Think of what would happen if someone shares or corrupts your organization’s business plans, financial data, employee or customer information? You wouldn’t want to leave an open door for scenarios like this, but not facing the issues of file sharing could be leaving you doing just that.
Internal sharing - not without risks
While sharing files within an organization might not be considered as risky as sharing files with external parties, there are still some security and compliance concerns that are worth considering.
The risk of malicious insiders
An employee might act maliciously by sharing confidential information with outsiders for personal or financial gains. This could go undetected by IT for years, unless you have proper auditing tools in place.
Failure to ensure confidentiality, integrity, and availability of information
Data protection standards require organizations to limit information to those who need it. For instance, sharing someone’s medical information is an absolute no-go and could result in financial or reputational consequences. Errors are human, so these situations can happen, which is why it’s crucial to be able to review if something has accidentally been exposed.
Employee data theft
There are surprisingly many cases where employees share files to their private accounts before leaving the company. In an example from the US, an employee emailed sensitive information and trade secrets to a personal email account, with the intention of taking it to a competitor. A breach like this one could go undetected and have a huge negative impact on an organization.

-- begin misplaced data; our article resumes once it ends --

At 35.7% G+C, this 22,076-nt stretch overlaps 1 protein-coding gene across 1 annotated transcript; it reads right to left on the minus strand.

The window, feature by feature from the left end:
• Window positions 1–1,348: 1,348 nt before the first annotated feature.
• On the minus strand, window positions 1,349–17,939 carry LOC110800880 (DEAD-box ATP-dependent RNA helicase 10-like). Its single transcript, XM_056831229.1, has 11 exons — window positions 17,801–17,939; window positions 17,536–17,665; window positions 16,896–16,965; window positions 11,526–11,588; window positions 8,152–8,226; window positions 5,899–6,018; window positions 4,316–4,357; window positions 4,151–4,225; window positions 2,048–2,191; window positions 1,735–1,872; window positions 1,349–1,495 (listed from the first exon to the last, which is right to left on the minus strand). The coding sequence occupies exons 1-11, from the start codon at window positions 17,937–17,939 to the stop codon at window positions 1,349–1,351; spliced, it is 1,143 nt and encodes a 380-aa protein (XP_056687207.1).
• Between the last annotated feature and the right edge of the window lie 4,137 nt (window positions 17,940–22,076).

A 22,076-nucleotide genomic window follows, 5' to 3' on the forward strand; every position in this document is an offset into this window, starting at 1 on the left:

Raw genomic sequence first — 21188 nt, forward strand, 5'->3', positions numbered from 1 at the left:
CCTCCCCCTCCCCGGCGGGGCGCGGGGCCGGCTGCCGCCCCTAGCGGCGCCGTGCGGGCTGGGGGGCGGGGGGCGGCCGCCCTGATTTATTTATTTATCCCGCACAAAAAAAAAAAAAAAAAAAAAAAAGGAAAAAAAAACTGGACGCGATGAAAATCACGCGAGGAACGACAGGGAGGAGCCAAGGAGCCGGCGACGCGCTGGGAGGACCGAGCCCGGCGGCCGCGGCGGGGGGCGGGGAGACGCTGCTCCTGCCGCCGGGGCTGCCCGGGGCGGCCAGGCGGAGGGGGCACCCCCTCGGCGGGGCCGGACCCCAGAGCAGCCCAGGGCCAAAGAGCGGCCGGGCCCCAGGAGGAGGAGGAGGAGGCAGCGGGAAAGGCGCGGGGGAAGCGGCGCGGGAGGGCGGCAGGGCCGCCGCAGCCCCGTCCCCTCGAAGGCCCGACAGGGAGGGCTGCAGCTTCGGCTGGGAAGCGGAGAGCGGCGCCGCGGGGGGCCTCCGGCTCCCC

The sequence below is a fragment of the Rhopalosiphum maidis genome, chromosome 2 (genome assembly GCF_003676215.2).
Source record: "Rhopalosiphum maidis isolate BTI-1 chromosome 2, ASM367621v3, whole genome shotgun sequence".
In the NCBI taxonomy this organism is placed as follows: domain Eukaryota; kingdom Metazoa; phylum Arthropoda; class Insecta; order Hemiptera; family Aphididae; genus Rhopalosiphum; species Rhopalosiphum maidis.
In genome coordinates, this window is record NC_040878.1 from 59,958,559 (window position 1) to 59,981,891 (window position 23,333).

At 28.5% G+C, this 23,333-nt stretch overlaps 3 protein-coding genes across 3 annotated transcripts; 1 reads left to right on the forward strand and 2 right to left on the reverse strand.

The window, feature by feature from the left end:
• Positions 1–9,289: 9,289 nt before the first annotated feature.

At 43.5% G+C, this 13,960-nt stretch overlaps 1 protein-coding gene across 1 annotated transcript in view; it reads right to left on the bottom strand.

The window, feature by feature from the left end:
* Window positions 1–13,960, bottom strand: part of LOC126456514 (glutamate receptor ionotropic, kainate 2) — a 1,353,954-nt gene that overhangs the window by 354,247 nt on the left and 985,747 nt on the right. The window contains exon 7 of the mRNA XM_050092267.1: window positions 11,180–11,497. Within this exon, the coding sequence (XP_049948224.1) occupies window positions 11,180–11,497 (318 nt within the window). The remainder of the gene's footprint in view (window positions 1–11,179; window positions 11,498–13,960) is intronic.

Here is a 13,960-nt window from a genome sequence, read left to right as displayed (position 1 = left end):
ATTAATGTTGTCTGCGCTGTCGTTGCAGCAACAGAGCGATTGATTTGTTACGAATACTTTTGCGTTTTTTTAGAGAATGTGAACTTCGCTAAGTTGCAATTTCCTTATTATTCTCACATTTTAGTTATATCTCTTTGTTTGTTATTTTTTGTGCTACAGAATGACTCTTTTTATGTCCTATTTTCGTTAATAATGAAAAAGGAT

External sharing risks
Most organizations need to share files with vendors, agencies, customers and other external stakeholders. Some might see it as a necessary evil, as it is the most convenient way to collaborate, but also associated with risks.
Inadequate security measures
If an external user gets hacked, there’s a high probability that your shared files will also be compromised. With the alarming increase in cybercrime, no organization has the privilege to consider itself fully secure anymore.
Acting in bad faith if collaboration is terminated
A former freelancer might showcase your upcoming projects to competitors in exchange for financial gain - or even corrupt the data in your files to corrupt your business. It’s very difficult to prosecute an external party for such malpractice, so it’s much easier to unshare files once projects have been completed.
(Un)intentionally granting unauthorized access to your files
If an external stakeholder shares your files with others (without your knowledge), it’s considered a data leak. In the worst-case scenario, this could violate GDPR or other privacy laws that you will ultimately be held accountable for.
File sharing can suddenly seem like risky business, but we really don’t think it should be seen as such. With the right procedures and framework in place, the problems are mitigated and you’ll have data governance in place. This doesn’t have to be a huge undertaking and there are simple strategies you can start implementing today. In another blog post, we have described five simple strategies to protect your shared files - happy reading.